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Stark Law

Stark Law - Physician Self-Referral

Health care organizations are required by law to adhere to complex federal and state regulations. While performing routine compliance audits, healthcare entities occasionally identify that they have unknowingly violated Stark Law. At the point of discovery, it is often too late to prevent penalties.

Stark Law Defense Attorney for Doctors

The Stark Law prohibits a doctor from referring to an entity for furnishing designated health services (DHS) where payment might be made under Medicare if the doctor, or family members, has a financial relationship with the entity providing the services. This law is probably one of the most complex areas of federal health care laws.

According to the Stark Law, a financial relationship could include ownership or financial interest with any designated health services entity.  

Perhaps some remuneration is exchanged directly between a referring doctor and the DHS entity without any middle people involved. An indirect financial relationship may include a physician and a DHS entity compensation arrangement. Either way, they are both violating the Stark law.

Put simply; the Stark law prohibits healthcare providers from referring Medicare patients for specific health services to a business in which the physician has a financial interest. Further, it prohibits billing Medicare or other insurance providers for health care services when an improper physician referral is made.

If you face penalties related to Stark Law infractions, this page from our federal criminal defense lawyers will help you navigate the regulatory hurdles of healthcare audits.

An Overview of the Stark Law

Stark Law — also known as the Physician Self-Referral Law — is a set of federal regulations found in Section 1877 of the Social Security Act. The law bans the self-referral of physicians in most cases.

Overview of the Stark Law

This means that with few exceptions, a physician cannot refer a patient to an entity with which they have an existing financial relationship.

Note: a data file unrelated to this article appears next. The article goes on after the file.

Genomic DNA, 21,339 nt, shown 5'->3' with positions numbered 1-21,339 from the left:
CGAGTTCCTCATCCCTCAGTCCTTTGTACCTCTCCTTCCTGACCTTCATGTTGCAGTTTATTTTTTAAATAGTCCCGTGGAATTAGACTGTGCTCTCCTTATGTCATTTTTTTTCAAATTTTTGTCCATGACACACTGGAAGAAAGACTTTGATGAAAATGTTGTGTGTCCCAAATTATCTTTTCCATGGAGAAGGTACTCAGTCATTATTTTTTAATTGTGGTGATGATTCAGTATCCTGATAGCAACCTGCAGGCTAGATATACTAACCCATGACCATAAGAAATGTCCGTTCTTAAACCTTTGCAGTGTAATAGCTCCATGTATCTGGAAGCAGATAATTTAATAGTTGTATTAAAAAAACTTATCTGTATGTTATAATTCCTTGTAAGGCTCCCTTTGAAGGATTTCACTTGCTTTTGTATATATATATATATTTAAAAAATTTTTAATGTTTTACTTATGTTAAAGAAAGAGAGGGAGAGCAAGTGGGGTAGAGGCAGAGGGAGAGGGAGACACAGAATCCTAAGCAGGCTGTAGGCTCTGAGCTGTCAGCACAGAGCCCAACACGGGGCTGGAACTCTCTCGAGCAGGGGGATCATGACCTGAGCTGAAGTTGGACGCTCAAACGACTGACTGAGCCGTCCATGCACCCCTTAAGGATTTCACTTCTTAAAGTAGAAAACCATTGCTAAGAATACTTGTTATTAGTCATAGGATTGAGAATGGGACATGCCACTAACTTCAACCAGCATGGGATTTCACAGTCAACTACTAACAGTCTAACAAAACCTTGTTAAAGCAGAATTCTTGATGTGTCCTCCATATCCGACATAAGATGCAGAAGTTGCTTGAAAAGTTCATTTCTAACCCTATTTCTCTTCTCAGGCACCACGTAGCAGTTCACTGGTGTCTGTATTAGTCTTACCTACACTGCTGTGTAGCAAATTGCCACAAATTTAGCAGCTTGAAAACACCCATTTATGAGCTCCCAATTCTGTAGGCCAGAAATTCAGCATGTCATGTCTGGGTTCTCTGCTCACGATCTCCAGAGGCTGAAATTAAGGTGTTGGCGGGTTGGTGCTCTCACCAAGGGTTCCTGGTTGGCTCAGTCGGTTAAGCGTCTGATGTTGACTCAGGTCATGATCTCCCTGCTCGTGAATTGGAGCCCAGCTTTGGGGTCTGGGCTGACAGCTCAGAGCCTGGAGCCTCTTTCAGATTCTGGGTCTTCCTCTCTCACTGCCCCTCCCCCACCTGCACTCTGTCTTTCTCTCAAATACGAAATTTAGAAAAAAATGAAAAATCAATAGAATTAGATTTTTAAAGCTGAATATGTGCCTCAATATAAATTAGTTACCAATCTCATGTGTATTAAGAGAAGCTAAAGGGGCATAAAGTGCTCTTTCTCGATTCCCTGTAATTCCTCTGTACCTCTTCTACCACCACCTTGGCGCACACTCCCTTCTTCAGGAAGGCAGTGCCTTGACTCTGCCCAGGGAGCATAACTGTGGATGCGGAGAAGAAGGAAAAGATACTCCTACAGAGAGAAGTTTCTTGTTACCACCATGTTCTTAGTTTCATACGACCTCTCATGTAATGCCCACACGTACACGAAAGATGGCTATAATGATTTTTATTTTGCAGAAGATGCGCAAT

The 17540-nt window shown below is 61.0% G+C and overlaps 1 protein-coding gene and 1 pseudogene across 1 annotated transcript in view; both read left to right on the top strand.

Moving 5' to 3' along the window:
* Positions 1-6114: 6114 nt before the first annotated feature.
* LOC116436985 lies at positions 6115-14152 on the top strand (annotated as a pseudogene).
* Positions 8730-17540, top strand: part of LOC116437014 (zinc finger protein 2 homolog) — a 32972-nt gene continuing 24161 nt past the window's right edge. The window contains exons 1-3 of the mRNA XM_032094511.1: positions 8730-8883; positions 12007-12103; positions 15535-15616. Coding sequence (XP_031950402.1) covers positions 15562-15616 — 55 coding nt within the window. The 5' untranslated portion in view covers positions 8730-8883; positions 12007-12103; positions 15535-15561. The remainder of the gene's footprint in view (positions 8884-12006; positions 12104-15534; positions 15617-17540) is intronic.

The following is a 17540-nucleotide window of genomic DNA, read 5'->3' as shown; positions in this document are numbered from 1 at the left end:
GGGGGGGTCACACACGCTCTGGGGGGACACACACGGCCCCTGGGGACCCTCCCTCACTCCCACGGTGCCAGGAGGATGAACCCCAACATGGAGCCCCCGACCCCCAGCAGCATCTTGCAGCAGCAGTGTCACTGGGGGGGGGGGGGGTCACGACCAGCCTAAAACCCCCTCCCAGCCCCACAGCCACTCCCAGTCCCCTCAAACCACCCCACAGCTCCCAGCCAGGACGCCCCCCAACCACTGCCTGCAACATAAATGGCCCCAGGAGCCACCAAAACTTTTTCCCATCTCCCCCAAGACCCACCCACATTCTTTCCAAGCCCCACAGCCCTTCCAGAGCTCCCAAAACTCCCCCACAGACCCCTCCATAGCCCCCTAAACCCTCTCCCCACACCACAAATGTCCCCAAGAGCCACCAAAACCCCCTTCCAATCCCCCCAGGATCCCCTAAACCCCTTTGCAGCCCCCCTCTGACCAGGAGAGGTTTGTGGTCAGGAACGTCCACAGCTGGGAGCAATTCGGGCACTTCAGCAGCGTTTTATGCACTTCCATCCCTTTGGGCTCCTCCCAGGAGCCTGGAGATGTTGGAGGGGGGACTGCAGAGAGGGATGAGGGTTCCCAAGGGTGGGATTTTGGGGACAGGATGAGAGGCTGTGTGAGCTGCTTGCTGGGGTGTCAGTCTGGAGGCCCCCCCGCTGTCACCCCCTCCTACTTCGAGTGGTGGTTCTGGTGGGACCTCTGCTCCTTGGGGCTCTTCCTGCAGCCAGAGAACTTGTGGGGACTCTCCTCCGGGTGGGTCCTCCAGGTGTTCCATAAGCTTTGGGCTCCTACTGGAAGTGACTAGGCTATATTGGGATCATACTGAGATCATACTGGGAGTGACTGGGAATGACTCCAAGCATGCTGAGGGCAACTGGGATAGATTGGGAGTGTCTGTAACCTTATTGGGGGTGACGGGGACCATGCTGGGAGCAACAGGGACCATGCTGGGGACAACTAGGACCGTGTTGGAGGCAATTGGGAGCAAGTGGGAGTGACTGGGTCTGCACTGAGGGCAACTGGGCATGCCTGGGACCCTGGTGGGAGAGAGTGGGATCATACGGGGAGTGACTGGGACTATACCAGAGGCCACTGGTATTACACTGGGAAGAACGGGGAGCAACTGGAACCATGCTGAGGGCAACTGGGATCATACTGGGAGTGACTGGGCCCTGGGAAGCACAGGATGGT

Entities called Designated Health Services (or DHS) that fall under the purview of Stark Law are:

  • Clinical laboratories,
  • Therapy,
  • Hospital services (inpatient and outpatient),
  • Imaging (radiology),
  • Cancer and specialty treatment,
  • Pharmacies and prescription drug providers,
  • Medical equipment suppliers,
  • Physical therapy,
  • Hospice care,
  • Outpatient pathology services,
  • Radiology therapy services,
  • Prosthetic devices and supplies.

Medical professionals that are considered physicians bound by Stark Law include, but are not limited to:

  • Medical doctors,
  • Dentists,
  • Optometrists,
  • Chiropractors,
  • Surgeons, including dental.

Not only does Stark Law restrict the ability of a physician to refer for their financial gain, but it also extends to prohibit referrals that benefit the physician's immediate family. Immediate family members are considered:

  • Spouse,
  • Children and step-children,
  • Siblings and step-siblings,
  • Parents and step-parents,
  • In-laws,
  • Grandparents, grandchildren, and their spouses.

For the purpose of Stark Law, a prohibited financial relationship, ineligible for referrals, can include entities that the physician:

  • Has sole or shared ownership over,
  • Has invested in,
  • Has a compensation or remuneration agreement with.

What are the Penalties for Violations? 

Because Stark Law is regarded as civil law and not criminal, infractions of the law are penalized financially. These fines are scaled and can end up quite costly.

  • Up to $15,000 for each referral violating Stark Law,
  • Up to $100,000 if it is determined a scheme was devised to circumvent the law,
  • Refunding the money received for the referred service,
  • Denial of designated health service payments.